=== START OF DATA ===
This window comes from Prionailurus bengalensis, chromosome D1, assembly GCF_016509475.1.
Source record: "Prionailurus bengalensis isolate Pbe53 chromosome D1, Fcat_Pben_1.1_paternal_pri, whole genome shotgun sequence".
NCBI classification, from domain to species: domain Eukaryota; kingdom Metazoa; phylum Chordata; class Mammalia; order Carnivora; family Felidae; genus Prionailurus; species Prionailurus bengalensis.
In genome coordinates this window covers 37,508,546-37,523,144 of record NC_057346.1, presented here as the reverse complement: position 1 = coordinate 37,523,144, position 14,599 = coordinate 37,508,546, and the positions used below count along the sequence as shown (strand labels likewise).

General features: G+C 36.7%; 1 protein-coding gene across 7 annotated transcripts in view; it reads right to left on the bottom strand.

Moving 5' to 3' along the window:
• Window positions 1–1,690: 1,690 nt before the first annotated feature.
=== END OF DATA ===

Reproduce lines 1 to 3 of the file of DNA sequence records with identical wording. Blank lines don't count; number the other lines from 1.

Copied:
This window comes from Prionailurus bengalensis, chromosome D1, assembly GCF_016509475.1.
Source record: "Prionailurus bengalensis isolate Pbe53 chromosome D1, Fcat_Pben_1.1_paternal_pri, whole genome shotgun sequence".
NCBI classification, from domain to species: domain Eukaryota; kingdom Metazoa; phylum Chordata; class Mammalia; order Carnivora; family Felidae; genus Prionailurus; species Prionailurus bengalensis.